University of Jyväskylä, Finland
June 5-7, 2013
The aim of this international conference is to investigate the perspective and potential offered by super-diversity to language study – to, for example, linguistics, sociolinguistics, sociology of language, linguistic anthropology, applied linguistics, discourse studies, new literacy studies, pragmatics, ethnography and multi-modality.
The conference provides a forum for researchers to explore the forms, processes, practices and effects of super-diversity and the multi-faceted challenge it poses to language study, calling forth a revision of some of its key tools – its theoretical apparata, methods of data gathering and analytic concepts.
The conference is organized by the Department of Languages and the Centre for Applied Language Studies, University of Jyväskylä, and the International Consortium on Language and Super-diversity.
* Michael Silverstein (University of Chicago)
* David Parkin (University of Oxford)
* Christopher Stroud (University of Western Cape)
* Sirpa Leppänen (University of Jyväskylä)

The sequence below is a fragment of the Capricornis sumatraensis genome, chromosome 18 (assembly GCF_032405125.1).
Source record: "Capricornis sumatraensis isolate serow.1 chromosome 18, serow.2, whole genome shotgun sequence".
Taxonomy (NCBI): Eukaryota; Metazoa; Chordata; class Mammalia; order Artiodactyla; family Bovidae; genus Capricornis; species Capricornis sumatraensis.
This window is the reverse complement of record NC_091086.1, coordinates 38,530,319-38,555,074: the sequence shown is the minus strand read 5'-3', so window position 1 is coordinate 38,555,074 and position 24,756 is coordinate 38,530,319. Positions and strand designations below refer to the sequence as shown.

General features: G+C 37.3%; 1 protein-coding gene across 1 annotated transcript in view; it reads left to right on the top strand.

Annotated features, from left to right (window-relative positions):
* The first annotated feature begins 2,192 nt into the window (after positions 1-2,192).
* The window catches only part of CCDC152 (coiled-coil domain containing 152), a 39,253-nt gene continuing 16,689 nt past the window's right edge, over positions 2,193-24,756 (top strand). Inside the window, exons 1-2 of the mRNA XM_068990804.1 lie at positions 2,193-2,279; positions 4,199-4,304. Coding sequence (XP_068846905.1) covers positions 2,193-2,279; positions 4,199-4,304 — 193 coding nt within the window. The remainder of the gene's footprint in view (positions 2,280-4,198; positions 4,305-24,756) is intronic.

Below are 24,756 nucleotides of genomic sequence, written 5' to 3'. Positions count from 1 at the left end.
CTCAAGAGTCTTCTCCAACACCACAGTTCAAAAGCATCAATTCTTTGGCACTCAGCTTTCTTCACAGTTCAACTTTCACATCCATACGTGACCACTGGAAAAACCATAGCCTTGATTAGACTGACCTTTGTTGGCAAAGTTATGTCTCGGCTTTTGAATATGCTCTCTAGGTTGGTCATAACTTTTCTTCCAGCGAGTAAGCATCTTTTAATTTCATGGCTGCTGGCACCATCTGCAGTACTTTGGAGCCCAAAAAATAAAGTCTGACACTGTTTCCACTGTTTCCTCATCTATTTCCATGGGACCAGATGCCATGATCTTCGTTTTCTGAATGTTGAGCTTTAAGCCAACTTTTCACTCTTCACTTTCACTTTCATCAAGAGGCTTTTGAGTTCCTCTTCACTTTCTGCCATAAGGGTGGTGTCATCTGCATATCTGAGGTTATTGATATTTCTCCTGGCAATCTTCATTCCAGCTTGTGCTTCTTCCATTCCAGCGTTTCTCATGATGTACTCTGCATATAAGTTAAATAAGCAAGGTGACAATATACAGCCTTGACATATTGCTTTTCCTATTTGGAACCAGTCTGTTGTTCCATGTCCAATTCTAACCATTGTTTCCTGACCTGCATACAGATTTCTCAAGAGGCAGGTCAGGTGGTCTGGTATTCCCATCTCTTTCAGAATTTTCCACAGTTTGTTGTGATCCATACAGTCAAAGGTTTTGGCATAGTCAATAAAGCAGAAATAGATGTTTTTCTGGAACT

Invited round-table discussion on Language and Super-diversity
* Jan Blommaert (University of Tilburg)
* Ben Rampton (King’s College)
* Karel Arnaut (Max Planck Institute for the Study of Religious and Ethnic Diversity)
* Jens Normann Jørgensen (University of Copenhagen)
* Robert Moore (Penn Graduate School of Education)
* Cécile Vigouroux (Simon Fraser University)
Deadline for abstracts: Panel proposals, November 15, 2012; paper and poster proposals, December 15, 2012
More information can be found here -
Date: 11 April, 2013 - 12 April, 2013
Location: Avenue Campus, University of Southampton
Hosted by the Centre for Applied Language Research, University of Southampton, UK
in collaboration with:
•University Council for Modern Languages
•AILA Research Network on "Study Abroad and Language Acquisition"
•Centre for Languages, Linguistics and Area Studies
Paper and Poster Abstract Submission Deadline: 5th November, 2012
Paper and Poster Notification of Acceptance: 11th January, 2013
•Jim Coleman, Open University, UK
•Celeste Kinginger, Pennsylvania State University, USA
•Ulrich Teichler, University of Kassel, Germany
Study/ residence abroad is a major and growing feature of higher education today, with an estimated 3.7million students participating annually. The European Union has set a target of 20 per cent of students undertaking some form of study/residence abroad, and some countries are already surpassing this level.